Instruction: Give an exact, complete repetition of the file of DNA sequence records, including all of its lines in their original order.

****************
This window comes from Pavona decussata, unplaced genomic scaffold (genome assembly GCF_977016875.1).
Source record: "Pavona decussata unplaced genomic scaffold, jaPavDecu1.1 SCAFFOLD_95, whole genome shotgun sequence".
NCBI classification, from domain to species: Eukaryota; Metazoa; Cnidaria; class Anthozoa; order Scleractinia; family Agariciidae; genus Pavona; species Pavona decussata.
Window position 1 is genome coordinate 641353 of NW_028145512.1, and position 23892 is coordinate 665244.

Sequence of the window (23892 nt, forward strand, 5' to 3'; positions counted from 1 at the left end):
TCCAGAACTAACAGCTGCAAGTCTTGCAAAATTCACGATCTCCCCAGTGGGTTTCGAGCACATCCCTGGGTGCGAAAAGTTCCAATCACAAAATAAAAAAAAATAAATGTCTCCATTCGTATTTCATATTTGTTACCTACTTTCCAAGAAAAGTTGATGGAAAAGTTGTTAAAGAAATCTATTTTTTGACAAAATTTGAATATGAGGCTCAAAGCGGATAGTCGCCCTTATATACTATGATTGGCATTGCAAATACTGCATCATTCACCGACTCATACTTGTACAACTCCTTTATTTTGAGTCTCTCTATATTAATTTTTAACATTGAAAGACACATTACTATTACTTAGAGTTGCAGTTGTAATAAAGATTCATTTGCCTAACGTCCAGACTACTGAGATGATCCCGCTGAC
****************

This window comes from Pavona decussata, unplaced genomic scaffold (genome assembly GCF_977016875.1).
Source record: "Pavona decussata unplaced genomic scaffold, jaPavDecu1.1 SCAFFOLD_95, whole genome shotgun sequence".
NCBI classification, from domain to species: Eukaryota; Metazoa; Cnidaria; class Anthozoa; order Scleractinia; family Agariciidae; genus Pavona; species Pavona decussata.
Window position 1 is genome coordinate 641353 of NW_028145512.1, and position 23892 is coordinate 665244.

Sequence of the window (23892 nt, forward strand, 5' to 3'; positions counted from 1 at the left end):
TCCAGAACTAACAGCTGCAAGTCTTGCAAAATTCACGATCTCCCCAGTGGGTTTCGAGCACATCCCTGGGTGCGAAAAGTTCCAATCACAAAATAAAAAAAAATAAATGTCTCCATTCGTATTTCATATTTGTTACCTACTTTCCAAGAAAAGTTGATGGAAAAGTTGTTAAAGAAATCTATTTTTTGACAAAATTTGAATATGAGGCTCAAAGCGGATAGTCGCCCTTATATACTATGATTGGCATTGCAAATACTGCATCATTCACCGACTCATACTTGTACAACTCCTTTATTTTGAGTCTCTCTATATTAATTTTTAACATTGAAAGACACATTACTATTACTTAGAGTTGCAGTTGTAATAAAGATTCATTTGCCTAACGTCCAGACTACTGAGATGATCCCGCTGAC